Read more about this in our guide. Need to use up five packs of sardines and seven packets of couscous? To help you creatively consume the couponing goodies you're not sure what to do with, try checking out handy websites that suggest recipes based on the items you've got. This nifty trick's specific to Tesco, but it's well worth knowing about in case you're ever overcharged. If Tesco charges you full price for an item that's on sale, DON'T say anything at the till if you do, they'll just put in the correct price.
Instead, wait till the transaction's gone through, then go to customer services, explain what happened and say you want 'Double the Difference' - they'll give you double what you were overcharged. Tesco doesn't want to shout about this - but its press office has confirmed the policy is "part of our promise to customers". There are also signs in stores. Make sure you are talking to someone who knows about the policy and insist on double the difference rather than a basic refund. Many couponers play the system. When they find a pricing mistake they buy as many items as they can, then pay the incorrect amount they're charged before taking it all to the counter and claiming their 'Double the Difference' refund.
Be careful though - if you're wrong about the price glitch, you'll have to pay full whack. Couponing is a very friendly hobby. There are lots of online groups and forums for you to join to have a good natter about all things couponing and to swap coupons. The MSE Forum is a great place to interact with other couponers. Below is a list of some of the common terms used on the forum coupon board:. BC means a barcode with a good chance of a universal scan - a bc is a barcode which only selected stores can scan.
Internet-printable - an online coupon or voucher you can print out yourself. Non-store specific you can use this voucher in different supermarkets. The nicer you are, the more likely shop staff will help you out - and while it's important you know your rights, a certain amount of goodwill never hurt either. It'll make life easier - next time as well.
This will make it easier for the cashier. Let them know as they join that you have a load of coupons and they may want to queue somewhere else. Self-service tills are an irritant for many folks "unexpected item in bagging area". Yet they help couponers get things done at top speed. Supermarket staff don't always know exactly how coupons work, and can take a while to scan them.
It's often just easier to let the system add the coupons. Never use self-service tills as a way to slip through coupons you think could be invalid. If your extreme couponing career takes off, you could find yourself printing out hundreds of online coupons. Considering ink is more expensive than champagne, make sure you get a printer that uses good-value ink.
Supermarkets' terms and conditions NEVER require you to print in colour, as long as it's clear and easy to scan. The problem is sometimes suspicious shop assistants argue coupons have been photocopied - so printing in colour may make your life easier. We must thank our former Deals Hunter, Charlotte Burns, who worked at MSE until , for the work she did on the original version of this guide. MSE Jordon's added his own tips and tricks, and will look after the guide from now on.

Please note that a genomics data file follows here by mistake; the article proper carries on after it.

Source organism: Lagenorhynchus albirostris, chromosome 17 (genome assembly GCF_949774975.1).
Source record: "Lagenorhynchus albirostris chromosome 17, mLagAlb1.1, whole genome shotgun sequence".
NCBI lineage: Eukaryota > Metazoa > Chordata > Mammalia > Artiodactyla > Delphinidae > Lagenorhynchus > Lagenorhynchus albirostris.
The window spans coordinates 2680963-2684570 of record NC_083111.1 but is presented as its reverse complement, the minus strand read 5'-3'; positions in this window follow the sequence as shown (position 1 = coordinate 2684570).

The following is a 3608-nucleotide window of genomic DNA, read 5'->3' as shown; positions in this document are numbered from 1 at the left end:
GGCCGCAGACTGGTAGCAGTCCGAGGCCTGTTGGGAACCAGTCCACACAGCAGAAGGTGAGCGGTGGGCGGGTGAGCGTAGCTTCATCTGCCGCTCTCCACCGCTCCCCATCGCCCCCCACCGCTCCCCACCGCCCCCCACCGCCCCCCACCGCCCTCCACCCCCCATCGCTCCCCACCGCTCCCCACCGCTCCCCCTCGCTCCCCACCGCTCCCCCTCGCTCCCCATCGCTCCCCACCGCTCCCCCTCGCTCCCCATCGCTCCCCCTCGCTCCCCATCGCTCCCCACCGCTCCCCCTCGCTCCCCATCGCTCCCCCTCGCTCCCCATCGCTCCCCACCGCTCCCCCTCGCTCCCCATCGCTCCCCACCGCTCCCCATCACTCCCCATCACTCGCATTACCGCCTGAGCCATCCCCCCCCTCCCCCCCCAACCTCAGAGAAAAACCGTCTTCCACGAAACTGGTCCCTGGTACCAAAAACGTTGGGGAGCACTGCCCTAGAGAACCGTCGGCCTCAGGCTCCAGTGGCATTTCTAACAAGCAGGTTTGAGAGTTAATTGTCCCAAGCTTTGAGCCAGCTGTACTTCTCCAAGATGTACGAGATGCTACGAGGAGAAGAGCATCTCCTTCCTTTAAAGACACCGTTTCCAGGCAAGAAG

How did you get on?
We want to hear your extreme couponing successes. If you go through it, it can sometimes result in a payment or benefit to the site. It's worth noting this means the third party used may be named on any credit agreements. We aim to look at all available products. If it isn't possible to get an affiliate link for the top deal, it is still included in exactly the same way, just with a non-paying link.
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Sunday Coupon Preview (11/3/19) - 2 Inserts Expected!
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Competition is extremely high during the holiday season. The best way to ensure a campaign is successful is to make urgency a priority. Encourage customers to get their shopping done early. Tell them that supplies are limited and going fast. Instill the risk of missing out on a well-priced opportunity. You must be urgent in your marketing efforts. There are plenty of different tactics for increasing holiday sales, but one of the more successful strategies involves leveraging coupons in conjunction with a seasonal marketing campaign.
The problem is that many of these coupons do nothing more than water down the sales environment. You have to break the mold. From January to October, you can afford to be conservative with your coupons. However, during November and December, you have to be aggressive. Even a 10 percent off coupon may be ineffective. Figure out your margins, inventory levels, and break-even points for each SKU and walk the line. Coupons need to be clear, precise, and specific. Be extremely precise with your offers and presentation.
Exclusions, rules, and requirements should be kept to a minimum. If there are important exclusions, though, they must be clearly and boldly mentioned. This will prevent your sales employees from improperly processing transaction, which can seriously damage your bottom line.
Finally, coupons must be strategic during the holiday season. How can you push those products without compromising the success of your other SKUs? Each coupon should be designed in a way that increases the transaction size of the average customer.